But even this unprincipled relationship looks stainless compared to our associations with Saudi Arabia. When King Abdullah bin Abdulaziz died in 2015, Downing Street released instructions to fly flags at half mast. This for a man in charge of a country where, at that time, women could not legally drive, vote or open a bank account.
Then there is the country’s new crown prince – Mohammed bin Salman. Praised as a moderniser across the west, his recent purchases include a $500m yacht, a Da Vinci painting that cost $450m, and a French chateau for $300m. During that time he has been a major player in prosecuting war in Yemen, where more than one million people have contracted cholera.
Rather than being criticised by our government, Bin Salman – perhaps the ultimate expression of autocratic power, avarice and greed – had his face plastered across London when he met Theresa May and Queen Elizabeth in March. Instead of sanctions, the City of London is eager to host any public listing of Aramco – the country’s giant state oil company – in the near future. In the place of demanding an end to war in Yemen Britain is set to build more jet fighters for the Kingdom than it does for its own air force.
Then there is Egypt. When Abdel Fattah el-Sisi won re-election as the country’s president in April, the prime minister called to congratulate him “on the chance to take Egypt further along the path of democratic transition”. This for a former general who led a coup d’etat against an elected government only five years earlier. He had just ‘won’ 97% of the vote.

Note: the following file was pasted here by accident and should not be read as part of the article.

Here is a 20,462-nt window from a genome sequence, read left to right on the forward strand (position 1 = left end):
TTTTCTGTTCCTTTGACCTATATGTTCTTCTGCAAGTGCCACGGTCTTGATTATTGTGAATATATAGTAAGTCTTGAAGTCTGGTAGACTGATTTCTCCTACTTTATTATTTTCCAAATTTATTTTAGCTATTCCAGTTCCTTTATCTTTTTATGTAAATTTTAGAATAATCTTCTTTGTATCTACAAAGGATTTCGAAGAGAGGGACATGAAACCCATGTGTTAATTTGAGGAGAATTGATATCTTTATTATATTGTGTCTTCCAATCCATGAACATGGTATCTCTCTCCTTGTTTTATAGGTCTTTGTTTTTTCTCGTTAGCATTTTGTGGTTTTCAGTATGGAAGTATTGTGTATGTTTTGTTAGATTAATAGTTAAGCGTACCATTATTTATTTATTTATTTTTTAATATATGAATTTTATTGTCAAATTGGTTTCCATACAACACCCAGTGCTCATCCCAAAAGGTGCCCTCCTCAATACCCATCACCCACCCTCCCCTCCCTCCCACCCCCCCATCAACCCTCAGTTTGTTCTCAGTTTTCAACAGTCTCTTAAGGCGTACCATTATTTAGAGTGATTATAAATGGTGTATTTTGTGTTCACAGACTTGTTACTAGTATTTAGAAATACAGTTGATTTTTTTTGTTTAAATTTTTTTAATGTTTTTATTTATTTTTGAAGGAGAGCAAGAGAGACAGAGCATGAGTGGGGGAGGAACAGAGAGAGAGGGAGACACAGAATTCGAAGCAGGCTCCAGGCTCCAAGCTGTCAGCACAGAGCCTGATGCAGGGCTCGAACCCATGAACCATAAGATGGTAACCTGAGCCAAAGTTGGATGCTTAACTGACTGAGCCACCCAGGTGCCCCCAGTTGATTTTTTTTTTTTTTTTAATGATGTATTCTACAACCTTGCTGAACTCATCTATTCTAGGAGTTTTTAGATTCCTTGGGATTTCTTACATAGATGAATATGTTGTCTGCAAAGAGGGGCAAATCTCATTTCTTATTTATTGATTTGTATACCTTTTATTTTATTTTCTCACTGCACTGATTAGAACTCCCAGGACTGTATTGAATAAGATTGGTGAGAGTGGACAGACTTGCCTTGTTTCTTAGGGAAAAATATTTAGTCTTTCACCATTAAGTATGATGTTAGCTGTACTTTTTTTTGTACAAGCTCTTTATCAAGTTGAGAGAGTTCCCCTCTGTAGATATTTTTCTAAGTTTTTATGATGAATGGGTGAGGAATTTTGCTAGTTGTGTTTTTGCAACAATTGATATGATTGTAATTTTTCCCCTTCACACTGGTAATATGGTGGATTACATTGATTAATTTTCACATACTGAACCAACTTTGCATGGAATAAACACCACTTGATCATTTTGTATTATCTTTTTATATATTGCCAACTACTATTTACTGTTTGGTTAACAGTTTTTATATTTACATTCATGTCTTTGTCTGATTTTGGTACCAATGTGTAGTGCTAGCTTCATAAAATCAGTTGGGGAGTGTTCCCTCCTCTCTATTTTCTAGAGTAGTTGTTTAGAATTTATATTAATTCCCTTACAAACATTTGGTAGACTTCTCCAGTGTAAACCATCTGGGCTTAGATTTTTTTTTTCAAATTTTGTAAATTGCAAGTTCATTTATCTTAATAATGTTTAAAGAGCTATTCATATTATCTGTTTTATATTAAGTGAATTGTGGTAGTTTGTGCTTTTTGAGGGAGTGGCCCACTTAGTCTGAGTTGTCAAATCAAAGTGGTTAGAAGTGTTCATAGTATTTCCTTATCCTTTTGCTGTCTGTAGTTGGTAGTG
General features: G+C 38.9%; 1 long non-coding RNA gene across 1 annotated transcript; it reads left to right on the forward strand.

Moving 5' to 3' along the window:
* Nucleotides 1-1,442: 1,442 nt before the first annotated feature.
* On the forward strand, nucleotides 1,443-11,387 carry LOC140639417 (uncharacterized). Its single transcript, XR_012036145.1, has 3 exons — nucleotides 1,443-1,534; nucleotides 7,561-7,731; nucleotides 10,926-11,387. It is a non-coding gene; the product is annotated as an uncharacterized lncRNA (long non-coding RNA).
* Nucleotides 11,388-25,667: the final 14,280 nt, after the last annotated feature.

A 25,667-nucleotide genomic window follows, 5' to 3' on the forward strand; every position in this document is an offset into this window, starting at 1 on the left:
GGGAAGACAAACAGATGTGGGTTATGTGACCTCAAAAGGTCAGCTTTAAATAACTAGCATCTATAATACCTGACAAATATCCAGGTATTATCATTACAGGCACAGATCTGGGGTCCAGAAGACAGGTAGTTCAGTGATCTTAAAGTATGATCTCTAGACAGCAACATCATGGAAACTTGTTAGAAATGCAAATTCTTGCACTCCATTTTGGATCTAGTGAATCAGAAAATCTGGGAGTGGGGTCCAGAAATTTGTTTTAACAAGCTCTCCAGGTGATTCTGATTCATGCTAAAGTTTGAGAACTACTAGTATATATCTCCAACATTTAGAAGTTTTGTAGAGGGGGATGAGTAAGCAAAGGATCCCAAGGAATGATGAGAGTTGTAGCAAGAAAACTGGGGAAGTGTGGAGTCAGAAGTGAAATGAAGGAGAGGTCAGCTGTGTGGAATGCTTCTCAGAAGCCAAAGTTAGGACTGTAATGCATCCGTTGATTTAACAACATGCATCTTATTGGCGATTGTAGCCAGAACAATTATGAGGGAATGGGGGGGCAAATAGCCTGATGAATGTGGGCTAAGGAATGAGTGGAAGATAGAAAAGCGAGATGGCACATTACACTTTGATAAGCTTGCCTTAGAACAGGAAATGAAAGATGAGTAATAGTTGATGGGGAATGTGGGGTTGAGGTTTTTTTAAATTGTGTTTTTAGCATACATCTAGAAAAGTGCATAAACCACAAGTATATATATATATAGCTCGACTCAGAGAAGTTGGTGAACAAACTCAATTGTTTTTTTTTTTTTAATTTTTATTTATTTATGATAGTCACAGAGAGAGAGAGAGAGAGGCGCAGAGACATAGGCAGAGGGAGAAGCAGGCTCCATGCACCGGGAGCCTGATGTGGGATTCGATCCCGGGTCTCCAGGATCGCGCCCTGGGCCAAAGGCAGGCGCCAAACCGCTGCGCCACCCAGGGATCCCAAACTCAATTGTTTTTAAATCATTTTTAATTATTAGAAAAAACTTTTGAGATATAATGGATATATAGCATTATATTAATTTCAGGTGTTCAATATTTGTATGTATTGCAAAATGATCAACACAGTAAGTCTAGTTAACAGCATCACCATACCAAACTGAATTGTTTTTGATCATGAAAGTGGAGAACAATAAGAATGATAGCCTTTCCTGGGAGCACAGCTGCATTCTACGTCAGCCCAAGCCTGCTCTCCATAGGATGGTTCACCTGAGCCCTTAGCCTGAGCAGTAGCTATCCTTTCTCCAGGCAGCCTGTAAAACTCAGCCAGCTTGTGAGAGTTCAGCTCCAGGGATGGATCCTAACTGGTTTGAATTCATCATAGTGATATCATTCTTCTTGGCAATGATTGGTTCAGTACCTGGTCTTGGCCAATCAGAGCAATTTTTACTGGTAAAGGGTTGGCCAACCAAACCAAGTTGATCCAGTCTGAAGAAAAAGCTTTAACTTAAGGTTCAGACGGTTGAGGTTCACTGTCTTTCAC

Compare that to Downing Street’s response when Vladimir Putin won the Russian presidency a few weeks before. There the government highlighted a report which isolated multiple shortcomings in the country’s election. No doubt much of that was justified – but given the praise heaped on el-Sisi only a fortnight earlier, and the red carpet extended to Bin Salman – it said as much about the integrity of British politics as it did about Russia’s.
None of this is lost on the general public. While government ministers might talk about enjoying the favour of the international community, the truth is that when it comes to foreign policy, they aren’t even trusted at home. As much as our clear double-standard is losing Britain respect abroad – rendering it unable to be a fair broker in issues of diplomacy – it is also eroding faith in our system of government. Add the fact that recent action was prosecuted without parliament and ebbing legitimacy should be of concern to our politicians. Instead they label any dissent as ‘weak’ or the ravings of conspiracy theorists.
There is an alternative. Britain can be a pillar of a rules-based global system while helping the world’s vulnerable – particularly those subject to forced displacement and war. What that requires, however, is integrity, consistency and abiding by international law. This is infinitely preferable to being cajoled by an impulsive, duplicitous Washington or the narcissism of any single domestic politician.
As much as anything else, the last thirty years has hollowed out any belief that states can be a force for good in the world. Indeed to demand as much seems almost revolutionary. And yet that is what we must do. It is time for Britain to be a conduit for peace, prosperity and dialogue in the world – not distrust and double-dealing.